Are the FA doing enough to safeguard English football clubs?

It was only as recently as 2008 where Rangers were contesting in a European final. They lost to eventual Uefa Cup winners Zenit St Petersburg, but the great defeat came this year, as the club were literally wiped off the map in Scottish top-flight Football.

Some may be having some fun with it—and it’s understandable considering the rivalries—but the reality is that a major club is no more. A highly decorated and hugely followed club are now being talked about in the past tense. It’s a hammer blow for Scottish football, and it will only take some time before clubs such as Celtic begin to feel the effects of a life without Rangers.

In England, however, are the FA and Premier League doing enough to safeguard English football? The short answer is no. And to expand a little on that, I’m not sure how comfortable most would feel with the FA or the Premier League taking on an even greater seat of power. Incompetence is the first thing that comes to mind.

The Premier League will never lose it’s worldwide interest, that much is almost certain. The money is coming in and the distribution is fair. But as the money flows, so does the interest of outside investors. In 1346 the Europeans thought themselves to be safe and a million miles away from the plague that was sweeping east Asia. Similarly, the Scottish Premier League seems light years away from what we’re dealing with in English football. But it only takes a few short years for the problem to land on the doorstep of the Premier League and FA.

The snide remarks have been circulating ever since Roman Abramovich arrived at Chelsea: What happens when the Russian billionaire decides he’s had enough and packs his bags? Chelsea are on a high following their recent successes, but even the European Champions—who do appear to be sitting comfortably—should not turn a blind eye to what has happened in Scotland.

Are the FA doing enough? They’re doing something, but hardly enough to ensure the safeguarding of English football.

The term “lockout” is the thing every American sports fan fears. The NBA was hit by a labour dispute last season, and the NHL seems destined to have a number of months slashed off the upcoming season. The short-term is horrible—imagine a season without football in this country. But while the league managers in the NHL are seen as the “bad guys” this time around, they are undeniably trying to take steps to ensure hockey clubs are not spending recklessly and over a long period of time.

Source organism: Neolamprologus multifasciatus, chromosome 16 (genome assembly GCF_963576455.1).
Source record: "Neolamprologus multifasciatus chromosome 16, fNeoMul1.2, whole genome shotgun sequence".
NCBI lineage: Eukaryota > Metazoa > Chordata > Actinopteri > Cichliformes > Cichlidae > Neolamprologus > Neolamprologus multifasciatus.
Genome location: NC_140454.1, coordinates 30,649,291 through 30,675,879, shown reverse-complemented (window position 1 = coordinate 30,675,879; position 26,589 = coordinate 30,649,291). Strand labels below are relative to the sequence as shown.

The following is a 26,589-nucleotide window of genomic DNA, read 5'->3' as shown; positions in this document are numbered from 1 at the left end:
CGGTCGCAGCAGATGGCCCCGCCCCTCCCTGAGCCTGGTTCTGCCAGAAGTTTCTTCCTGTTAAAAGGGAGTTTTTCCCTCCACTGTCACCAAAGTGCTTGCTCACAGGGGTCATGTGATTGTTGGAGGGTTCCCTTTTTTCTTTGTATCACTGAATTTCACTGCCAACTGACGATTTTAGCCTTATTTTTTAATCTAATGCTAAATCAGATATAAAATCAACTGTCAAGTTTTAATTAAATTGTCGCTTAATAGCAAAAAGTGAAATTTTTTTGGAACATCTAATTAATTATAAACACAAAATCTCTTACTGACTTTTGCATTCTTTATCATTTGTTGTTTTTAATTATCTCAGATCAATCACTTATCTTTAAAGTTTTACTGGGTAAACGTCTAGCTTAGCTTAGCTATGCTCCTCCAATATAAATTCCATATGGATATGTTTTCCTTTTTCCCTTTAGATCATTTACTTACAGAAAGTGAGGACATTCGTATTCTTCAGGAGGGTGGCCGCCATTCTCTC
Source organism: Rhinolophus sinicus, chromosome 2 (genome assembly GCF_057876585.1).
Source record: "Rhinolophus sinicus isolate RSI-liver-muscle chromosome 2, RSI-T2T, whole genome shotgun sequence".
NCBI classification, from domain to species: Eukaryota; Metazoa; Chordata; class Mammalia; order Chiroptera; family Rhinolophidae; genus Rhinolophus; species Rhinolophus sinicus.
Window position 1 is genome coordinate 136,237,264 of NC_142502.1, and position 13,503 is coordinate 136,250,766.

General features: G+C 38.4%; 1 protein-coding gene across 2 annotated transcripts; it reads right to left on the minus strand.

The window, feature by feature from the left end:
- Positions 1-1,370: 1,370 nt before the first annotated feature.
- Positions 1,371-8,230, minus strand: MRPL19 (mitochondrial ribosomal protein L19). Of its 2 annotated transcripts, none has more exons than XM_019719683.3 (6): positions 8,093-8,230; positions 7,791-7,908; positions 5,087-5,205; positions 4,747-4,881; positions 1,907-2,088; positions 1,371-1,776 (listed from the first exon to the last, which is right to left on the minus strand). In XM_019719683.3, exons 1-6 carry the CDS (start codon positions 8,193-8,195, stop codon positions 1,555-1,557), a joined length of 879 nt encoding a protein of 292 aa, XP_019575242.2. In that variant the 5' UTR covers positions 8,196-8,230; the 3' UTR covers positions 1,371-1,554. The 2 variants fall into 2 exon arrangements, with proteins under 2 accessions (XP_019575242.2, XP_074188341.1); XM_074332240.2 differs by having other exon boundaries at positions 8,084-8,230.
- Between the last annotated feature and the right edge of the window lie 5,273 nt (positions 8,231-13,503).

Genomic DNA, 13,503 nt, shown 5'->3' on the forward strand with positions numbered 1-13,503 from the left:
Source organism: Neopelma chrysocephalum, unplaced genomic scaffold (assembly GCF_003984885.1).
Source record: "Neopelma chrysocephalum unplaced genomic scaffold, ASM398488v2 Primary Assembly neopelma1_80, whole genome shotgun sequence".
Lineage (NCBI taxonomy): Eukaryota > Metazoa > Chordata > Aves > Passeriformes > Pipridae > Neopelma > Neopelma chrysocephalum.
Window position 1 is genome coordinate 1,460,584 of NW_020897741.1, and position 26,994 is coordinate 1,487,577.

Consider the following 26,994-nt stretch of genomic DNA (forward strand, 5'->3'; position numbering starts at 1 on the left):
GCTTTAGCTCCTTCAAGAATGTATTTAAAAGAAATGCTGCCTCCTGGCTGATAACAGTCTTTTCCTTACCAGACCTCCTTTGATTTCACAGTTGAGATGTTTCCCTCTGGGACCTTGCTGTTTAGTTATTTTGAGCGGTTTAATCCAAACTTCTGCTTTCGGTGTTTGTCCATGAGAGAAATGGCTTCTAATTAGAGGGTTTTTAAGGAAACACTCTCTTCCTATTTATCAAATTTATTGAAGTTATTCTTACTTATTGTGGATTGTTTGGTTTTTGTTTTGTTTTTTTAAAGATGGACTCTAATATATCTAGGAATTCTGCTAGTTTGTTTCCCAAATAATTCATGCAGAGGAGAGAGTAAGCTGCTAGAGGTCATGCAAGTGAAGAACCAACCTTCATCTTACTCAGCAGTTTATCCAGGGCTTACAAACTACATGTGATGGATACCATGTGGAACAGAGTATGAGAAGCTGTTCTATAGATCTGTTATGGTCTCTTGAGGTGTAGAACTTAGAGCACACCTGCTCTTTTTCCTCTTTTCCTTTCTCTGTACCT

The off-season in the NHL has seen the Minnesota Wild—by no means a heavyweight team in the league—sign two highly coveted free agents to contracts combining to a total of close to $200 million over 13-years. This was a club who recently said they were in no position to spend heavily, and yet here they are committing to the next 13-years. Neither player is what you’d call young, either.

To stamp this out, the NHL are proposing a maximum of five-years on a contract. The players hate it, but the safeguarding of the league is what comes first. There are, of course, hints of greed on the part of the owners, but we’ve already seen one franchise move due to financial problems in the last year. The 17-year contract offered to a free agent last summer was beyond ridiculous, so you can understand their actions.

In terms of the Premier League, where exactly are similar actions coming from? Ok, the idea of a nine-year contract or upwards is foreign to the football world, but equal money being thrown around isn’t. Yaya Toure is one major injury away from becoming a colossal waste of money. But no one thinks like that—at least there’s no hint of safe steps in acquiring players in that manner. Manchester City are enjoying themselves, as are Chelsea, but where does the line get drawn to prevent clubs going into liquidation?

Of course, the Premier League is earning huge sums of income compared to what the Scottish league can draw, and clubs are taking advantage of oversees attention via summer tours. But it’s just a small slice of action that doesn’t cater to the bigger picture.

Even at this stage, we don’t know how successful Financial Fair Play will be. It’s all on paper at the moment and the majority of clubs are in favour of it. But there will be loopholes, and those who are at the top of the mountain in football will have no problem finding avenues around it. Uefa are looking out for the safekeeping of all of European football, but very few steps are being taken by the English football association.

Germany seemed to have nailed it, and there can be no outside investment of German clubs in the same manner that Manchester City have. There is an excellent infrastructure in German football. Clubs are not spending beyond their means and fans are given the opportunity to attend matches through extremely affordable ticket prices. Nothing in the German league seems over the top in terms of the money being spent. As an example, Mats Hummels—now one of Germany’s best and one of the leading centre-backs in European football—cost Borussia Dortmund less than £3 million.

This culture in the Premier League of English players being worth two or three times more than their real market value needs to stop. At this stage, the epidemic is much closer and much more real than many would like to imagine.

 


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